graceaplenty

Grace should be my middle name.

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Tuesday, January 25, 2005

All the Kings Men

Warning: This post may be boring.

In response to Al's questions on my favorite of favorite books, I have to say that she actually is a pretty good reader for a physics nerd. J/k. I actually already knew that.

Because I love Al, and All the Kings Men so much, I dusted off my old copy to answer her questions. My first reaction about Anne sleeping with Willie, I honestly couldn't quite remember. I had a few ideas, but I wasn't positive. But the question about The Great Twitch, I thought immediately that Al got it right.

The Great Twitch:

Jack's character is sort of a remora of the active and acting characters in the book. He reports about stuff and thinks about stuff, but he doesn't do much. He really doesn't do much of anything. And he admits it. He finds some action, something interesting, and latches on to it.

At one point, Anne even tells him, "You know I love you and I'll live in a shack and eat red beans if you've got to live that way because what you want to do doesn't make any money." But the fact is that at the point of that conversation, Jack didn't want to do anything. No drive. No desire. No plans. Anne would have eaten red beans and lived in a shack if the thing he wanted to do most on earth was shovel rocks for a living. She didn't care. She just wanted him to WANT something. But he didn't. And some years later, he created the idea of The Great Twitch.

The Great Twitch is Jack's idea that no one has any responsibility for anything and that there is no god, but The Great Twitch, which pushes people into their place in life without plan, rhyme or reason.

Why Anne Sleeps With Willie:

Now, this I'm not positive about, but I think it has to do with The Great Twitch Mentality. If Jack was a remora, Willie was his shark. Willie took action. Anne wanted action. Willie made things happen. He was the people's politician. Anne was mesmerized by this action, fervor and life - as was Jack, but obviously in different ways.

The Ends and The Means:

While Willie was a man of action, a political icon, and a man of the people, he obviously was no saint. He built hospitals, schools and fixed up interstates. He made life better for a lot of people. He used his power for many good things. But he used it in some very evil ways. He ruined people. He tore them down. He was unfaithful, sneaky and deceitful. Anything to increase his power. Anything. He had no remorse, no guilt.

Willie also understood people. He understood that we're all imperfect. "Man is conceived in sin and born in corruption and he passeth from the stink of the didie to the stench of the shroud. There is always something," he says. He uses this truth for his power and his ego. It's ugly. It's also very effective.

Without giving away any of the book, I will just say that Willie does not win and live happily ever after. And Jack does not remain unchanged. But the idea that the means is as important as the ends rings true. How you get to where you want to go IS important. Perhaps, even MORE important. We're all waiting to get somewhere, or waiting for something to happen. It's what we do while we're waiting that counts. And also who we're waiting with. Two things, which Willie never grasped.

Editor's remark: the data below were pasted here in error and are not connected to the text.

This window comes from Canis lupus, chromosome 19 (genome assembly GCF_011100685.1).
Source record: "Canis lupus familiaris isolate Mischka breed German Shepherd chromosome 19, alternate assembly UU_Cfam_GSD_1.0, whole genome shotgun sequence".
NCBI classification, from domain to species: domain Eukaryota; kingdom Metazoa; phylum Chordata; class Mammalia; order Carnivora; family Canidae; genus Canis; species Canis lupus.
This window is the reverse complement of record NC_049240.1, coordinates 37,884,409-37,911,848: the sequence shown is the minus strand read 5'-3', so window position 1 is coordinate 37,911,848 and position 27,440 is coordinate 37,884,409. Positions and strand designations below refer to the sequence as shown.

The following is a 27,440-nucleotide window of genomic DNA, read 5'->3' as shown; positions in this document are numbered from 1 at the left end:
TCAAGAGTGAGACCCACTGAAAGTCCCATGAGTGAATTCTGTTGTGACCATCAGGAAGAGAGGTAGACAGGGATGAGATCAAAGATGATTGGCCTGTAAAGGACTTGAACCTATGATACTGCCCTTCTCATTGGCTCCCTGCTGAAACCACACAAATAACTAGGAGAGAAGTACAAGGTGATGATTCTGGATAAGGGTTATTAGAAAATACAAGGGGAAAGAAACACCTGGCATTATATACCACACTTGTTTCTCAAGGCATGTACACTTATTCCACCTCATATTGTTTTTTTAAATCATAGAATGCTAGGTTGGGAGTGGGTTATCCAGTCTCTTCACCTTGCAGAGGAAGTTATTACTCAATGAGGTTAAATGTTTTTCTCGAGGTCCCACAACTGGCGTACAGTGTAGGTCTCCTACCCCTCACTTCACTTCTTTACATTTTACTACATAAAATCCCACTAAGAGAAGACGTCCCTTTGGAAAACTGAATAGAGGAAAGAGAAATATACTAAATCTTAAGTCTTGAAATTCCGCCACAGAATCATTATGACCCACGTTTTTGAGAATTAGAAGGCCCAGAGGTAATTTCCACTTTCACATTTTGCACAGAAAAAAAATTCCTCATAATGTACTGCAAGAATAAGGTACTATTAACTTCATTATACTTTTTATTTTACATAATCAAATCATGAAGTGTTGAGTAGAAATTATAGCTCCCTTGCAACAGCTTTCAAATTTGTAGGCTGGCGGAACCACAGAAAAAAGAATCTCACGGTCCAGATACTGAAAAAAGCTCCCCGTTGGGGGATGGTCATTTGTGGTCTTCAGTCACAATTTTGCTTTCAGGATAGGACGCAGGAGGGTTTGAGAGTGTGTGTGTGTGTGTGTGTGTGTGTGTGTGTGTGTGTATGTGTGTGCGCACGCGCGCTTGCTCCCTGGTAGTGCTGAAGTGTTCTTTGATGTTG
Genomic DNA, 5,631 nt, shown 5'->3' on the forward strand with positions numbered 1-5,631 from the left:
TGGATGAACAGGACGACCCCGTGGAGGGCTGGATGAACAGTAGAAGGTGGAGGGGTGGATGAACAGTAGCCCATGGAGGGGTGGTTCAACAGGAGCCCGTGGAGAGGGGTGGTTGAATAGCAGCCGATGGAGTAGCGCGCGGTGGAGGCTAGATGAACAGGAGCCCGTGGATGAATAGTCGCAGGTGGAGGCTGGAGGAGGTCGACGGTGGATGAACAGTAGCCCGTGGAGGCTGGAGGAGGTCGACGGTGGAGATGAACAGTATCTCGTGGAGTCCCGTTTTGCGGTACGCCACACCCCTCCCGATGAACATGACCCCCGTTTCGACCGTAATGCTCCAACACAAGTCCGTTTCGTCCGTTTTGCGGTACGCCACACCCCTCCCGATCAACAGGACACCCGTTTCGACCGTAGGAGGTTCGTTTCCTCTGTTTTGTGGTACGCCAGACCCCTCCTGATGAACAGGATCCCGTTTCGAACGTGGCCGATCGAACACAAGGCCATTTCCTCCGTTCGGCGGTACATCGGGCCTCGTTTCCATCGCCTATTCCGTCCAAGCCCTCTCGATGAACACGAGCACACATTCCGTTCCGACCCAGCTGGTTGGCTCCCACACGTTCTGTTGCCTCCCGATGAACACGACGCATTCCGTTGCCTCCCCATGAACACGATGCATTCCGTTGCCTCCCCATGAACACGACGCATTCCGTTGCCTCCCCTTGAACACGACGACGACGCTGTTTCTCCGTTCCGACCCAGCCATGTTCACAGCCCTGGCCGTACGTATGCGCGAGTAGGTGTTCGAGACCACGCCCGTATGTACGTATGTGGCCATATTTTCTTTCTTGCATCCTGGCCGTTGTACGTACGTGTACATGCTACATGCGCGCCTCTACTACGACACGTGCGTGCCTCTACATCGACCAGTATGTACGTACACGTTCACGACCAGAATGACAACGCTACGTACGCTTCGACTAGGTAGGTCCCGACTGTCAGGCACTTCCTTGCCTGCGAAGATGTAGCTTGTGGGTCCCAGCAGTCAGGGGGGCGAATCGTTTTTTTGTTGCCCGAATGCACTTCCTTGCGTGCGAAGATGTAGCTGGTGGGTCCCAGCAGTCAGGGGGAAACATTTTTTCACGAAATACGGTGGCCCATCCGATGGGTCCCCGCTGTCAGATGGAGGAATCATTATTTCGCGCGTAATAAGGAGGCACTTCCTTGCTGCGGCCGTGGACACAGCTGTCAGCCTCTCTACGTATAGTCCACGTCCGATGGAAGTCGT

Final Thoughts:

Al was right when she said that it's the sort of book you read and get caught up in and almost forget that there's a lot more going on than you innitially realize. So many themes. So much content. So profound.

It's a book I have revisited at least once every year since I read it first in high school and I find the understanding of human nature and of the world is absolutely beautiful.

But the part I always come back to when my world gets a little crazy. When I don't know up from down. When I'm gladder than glad. And when I'm looking inside. That part is Jack's reflection on how love changes us. He says:

"When you get in love you are made all over again. The person who loves you has picked you out of the great mass of uncreated clay which is humanity to make something out of, and the poor lumpish clay which is you wants to find out what it has been made into. But at the same time, you, in the act of loving somebody, become real, cease to be a part of the continuum of the uncreated clay and get the breath of life in you and rise up."

"So you create yourself by creating another person, who, however, has also created you, picked up the you-chunk of clay out of the mass. So there are two you's, the one you yourself create by loving and the one the beloved creates by loving you. The farther those two you's are apart the more the world grinds and grudges on its axis. But if you loved and were loved perfectly then there wouldn't be any difference between the two you's or any distance between them. They would coincide perfectly, there would be a perfect focus, as when a stereoscope gets the twin images on the card into perfect alignment."

Deep thoughts for a Tuesday night, I know. But it's something most people figure out at some point. Often the hard way. And there is nothing worse than that grinding of the axis. Let's hope finding out the good way, the coinciding way, is in the cards for all of us.

2 Comments:

Blogger Einstein said...

Wow! what an awesome blog. and not boring in the least. Seriously, I don't know why I didn't read that book sooner. And I too love the part where Jack talks about how love changes you. It's amazing.

12:35 PM  
Blogger Earnest said...

woah..? what...? oh im sorry i fell asleep what were you saying abuot that really interesting book grace? ;)
just kidding...i have every intention on reading that this summer

4:00 PM  

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